Don’t Speak

Girl with hand over mouthIf your childhood was anything like mine you would have heard the phrase “You need to earn my respect” many times. It seems like most of the people I speak to had similar experiences growing up. But as  my own kids have grown I have had to fight the urge to just go with what I know because the way I want my kids to learn what respecting someone looks like is for me to teach them.

What does that look like? Great question. I have a list of things that are key in modeling respectfulness when speaking to your kids. I know that reading a list doesn’t help much but picture yourself interacting with a very emotional four year old girl as you read it. That’s what I have to do…minus the imagining.

  1. Listen more than you talk – If you have to speak ask questions more than anything else. Always maintain eye contact, smile, frown, nod, etc. This will help your kids to read non-verbal cues is a valuable skill.
  2. Give your full attention – This means no texting, emailing, television etc. Give them your full attention. It’s what you want from them so show them how it’s done. Don’t be a selective listener and tune in when you feel like it. Be present from start to finish.
  3. Don’t act self-important – You’re only impressing yourself and not reaching anyone when you turn conversations into sermons. You can’t learn anything new by listening to yourself but you can learn a great deal by listening to your kids.
  4. Praise is better than guilt or shame – Tell them what they did well even if you have to occasionally reach. Kids blossom with positive reinforcement. Remember that you can’t over praise. It’s not possible.
  5. Don’t speak for them – Let them speak. We have to give our kids a voice. The goal of parenting is not to create little robots, the goal of parenting is to prepare our kids for all of life. Don’t tell them what they are thinking and don’t finish their sentences for them.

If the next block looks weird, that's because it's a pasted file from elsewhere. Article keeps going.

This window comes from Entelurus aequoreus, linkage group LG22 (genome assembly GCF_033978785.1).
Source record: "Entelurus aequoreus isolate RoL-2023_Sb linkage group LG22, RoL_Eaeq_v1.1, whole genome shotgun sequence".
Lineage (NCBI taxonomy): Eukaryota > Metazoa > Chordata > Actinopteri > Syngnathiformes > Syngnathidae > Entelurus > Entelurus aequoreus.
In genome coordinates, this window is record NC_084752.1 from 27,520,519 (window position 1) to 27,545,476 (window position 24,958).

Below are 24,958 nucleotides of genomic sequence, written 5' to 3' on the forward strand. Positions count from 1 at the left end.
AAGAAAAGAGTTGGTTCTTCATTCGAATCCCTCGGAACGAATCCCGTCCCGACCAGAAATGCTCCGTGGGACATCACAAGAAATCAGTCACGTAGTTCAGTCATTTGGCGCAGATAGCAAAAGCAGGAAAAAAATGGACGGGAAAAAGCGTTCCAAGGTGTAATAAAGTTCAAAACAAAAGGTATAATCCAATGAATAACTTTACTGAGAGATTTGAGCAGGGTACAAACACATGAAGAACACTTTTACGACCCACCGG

6. Only speak when you have something important to say – Remember that important should be defined as what’s important to them and not what’s important to you. People connect with those who care about them.
  7. Transparency is key – Some of the best connection moments with my kids have been when I have shared my shortcomings and failures. Be humble. Admit your mistakes. Those are respectable qualities.
  8. Think before you speak – Last but not least because this is key. You can wound children deeply with your words. You have to remain in control especially if the conversation is happening because of something they did wrong. Don’t tell your child that they did something stupid because they walk away thinking that you believe they are stupid.

What if we showed our kids the same respect we showed adults when we interacted with them? Would that teach them to respect others like we want them to? Our kids, just like us, are only able to give what they have. So model respect so that they can in turn give respect. You’ll thank yourself later.

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